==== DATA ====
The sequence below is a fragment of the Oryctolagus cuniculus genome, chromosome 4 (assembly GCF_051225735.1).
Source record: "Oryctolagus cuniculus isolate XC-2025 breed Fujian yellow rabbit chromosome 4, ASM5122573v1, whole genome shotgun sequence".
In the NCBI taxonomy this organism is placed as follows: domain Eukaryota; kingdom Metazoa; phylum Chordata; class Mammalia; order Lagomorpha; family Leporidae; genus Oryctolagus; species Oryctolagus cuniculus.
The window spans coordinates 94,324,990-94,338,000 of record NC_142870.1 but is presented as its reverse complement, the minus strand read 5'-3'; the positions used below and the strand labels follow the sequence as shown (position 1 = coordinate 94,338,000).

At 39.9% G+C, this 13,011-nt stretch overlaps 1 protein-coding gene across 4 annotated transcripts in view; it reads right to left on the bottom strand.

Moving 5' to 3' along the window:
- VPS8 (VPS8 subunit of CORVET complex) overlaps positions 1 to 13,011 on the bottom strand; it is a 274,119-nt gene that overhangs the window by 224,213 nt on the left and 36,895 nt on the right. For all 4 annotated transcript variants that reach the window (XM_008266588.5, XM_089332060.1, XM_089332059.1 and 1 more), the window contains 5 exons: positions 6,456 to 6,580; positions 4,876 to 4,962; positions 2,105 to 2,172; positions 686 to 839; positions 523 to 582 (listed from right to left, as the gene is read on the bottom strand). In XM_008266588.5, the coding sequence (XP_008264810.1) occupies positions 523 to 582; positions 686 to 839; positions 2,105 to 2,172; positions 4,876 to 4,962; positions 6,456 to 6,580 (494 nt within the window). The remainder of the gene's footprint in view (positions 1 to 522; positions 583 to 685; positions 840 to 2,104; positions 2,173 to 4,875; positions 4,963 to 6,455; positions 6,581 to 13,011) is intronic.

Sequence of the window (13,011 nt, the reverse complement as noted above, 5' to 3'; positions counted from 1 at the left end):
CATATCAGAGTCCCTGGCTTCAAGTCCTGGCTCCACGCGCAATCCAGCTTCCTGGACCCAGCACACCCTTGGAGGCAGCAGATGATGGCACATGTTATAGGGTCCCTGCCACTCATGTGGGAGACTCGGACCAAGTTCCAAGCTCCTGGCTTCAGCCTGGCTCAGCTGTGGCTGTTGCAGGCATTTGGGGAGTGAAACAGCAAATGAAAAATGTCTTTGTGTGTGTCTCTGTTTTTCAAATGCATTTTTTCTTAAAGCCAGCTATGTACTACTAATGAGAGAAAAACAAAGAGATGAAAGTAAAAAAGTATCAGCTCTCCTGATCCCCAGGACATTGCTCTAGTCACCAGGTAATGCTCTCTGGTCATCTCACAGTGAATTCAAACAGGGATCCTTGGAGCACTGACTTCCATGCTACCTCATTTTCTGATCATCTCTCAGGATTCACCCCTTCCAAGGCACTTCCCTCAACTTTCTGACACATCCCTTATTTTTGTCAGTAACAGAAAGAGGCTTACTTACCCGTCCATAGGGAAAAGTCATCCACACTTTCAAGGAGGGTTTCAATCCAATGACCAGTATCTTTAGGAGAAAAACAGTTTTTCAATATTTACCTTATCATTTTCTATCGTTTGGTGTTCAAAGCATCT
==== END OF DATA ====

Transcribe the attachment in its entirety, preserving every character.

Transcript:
The sequence below is a fragment of the Oryctolagus cuniculus genome, chromosome 4 (assembly GCF_051225735.1).
Source record: "Oryctolagus cuniculus isolate XC-2025 breed Fujian yellow rabbit chromosome 4, ASM5122573v1, whole genome shotgun sequence".
In the NCBI taxonomy this organism is placed as follows: domain Eukaryota; kingdom Metazoa; phylum Chordata; class Mammalia; order Lagomorpha; family Leporidae; genus Oryctolagus; species Oryctolagus cuniculus.
The window spans coordinates 94,324,990-94,338,000 of record NC_142870.1 but is presented as its reverse complement, the minus strand read 5'-3'; the positions used below and the strand labels follow the sequence as shown (position 1 = coordinate 94,338,000).

At 39.9% G+C, this 13,011-nt stretch overlaps 1 protein-coding gene across 4 annotated transcripts in view; it reads right to left on the bottom strand.

Moving 5' to 3' along the window:
- VPS8 (VPS8 subunit of CORVET complex) overlaps positions 1 to 13,011 on the bottom strand; it is a 274,119-nt gene that overhangs the window by 224,213 nt on the left and 36,895 nt on the right. For all 4 annotated transcript variants that reach the window (XM_008266588.5, XM_089332060.1, XM_089332059.1 and 1 more), the window contains 5 exons: positions 6,456 to 6,580; positions 4,876 to 4,962; positions 2,105 to 2,172; positions 686 to 839; positions 523 to 582 (listed from right to left, as the gene is read on the bottom strand). In XM_008266588.5, the coding sequence (XP_008264810.1) occupies positions 523 to 582; positions 686 to 839; positions 2,105 to 2,172; positions 4,876 to 4,962; positions 6,456 to 6,580 (494 nt within the window). The remainder of the gene's footprint in view (positions 1 to 522; positions 583 to 685; positions 840 to 2,104; positions 2,173 to 4,875; positions 4,963 to 6,455; positions 6,581 to 13,011) is intronic.

Sequence of the window (13,011 nt, the reverse complement as noted above, 5' to 3'; positions counted from 1 at the left end):
CATATCAGAGTCCCTGGCTTCAAGTCCTGGCTCCACGCGCAATCCAGCTTCCTGGACCCAGCACACCCTTGGAGGCAGCAGATGATGGCACATGTTATAGGGTCCCTGCCACTCATGTGGGAGACTCGGACCAAGTTCCAAGCTCCTGGCTTCAGCCTGGCTCAGCTGTGGCTGTTGCAGGCATTTGGGGAGTGAAACAGCAAATGAAAAATGTCTTTGTGTGTGTCTCTGTTTTTCAAATGCATTTTTTCTTAAAGCCAGCTATGTACTACTAATGAGAGAAAAACAAAGAGATGAAAGTAAAAAAGTATCAGCTCTCCTGATCCCCAGGACATTGCTCTAGTCACCAGGTAATGCTCTCTGGTCATCTCACAGTGAATTCAAACAGGGATCCTTGGAGCACTGACTTCCATGCTACCTCATTTTCTGATCATCTCTCAGGATTCACCCCTTCCAAGGCACTTCCCTCAACTTTCTGACACATCCCTTATTTTTGTCAGTAACAGAAAGAGGCTTACTTACCCGTCCATAGGGAAAAGTCATCCACACTTTCAAGGAGGGTTTCAATCCAATGACCAGTATCTTTAGGAGAAAAACAGTTTTTCAATATTTACCTTATCATTTTCTATCGTTTGGTGTTCAAAGCATCT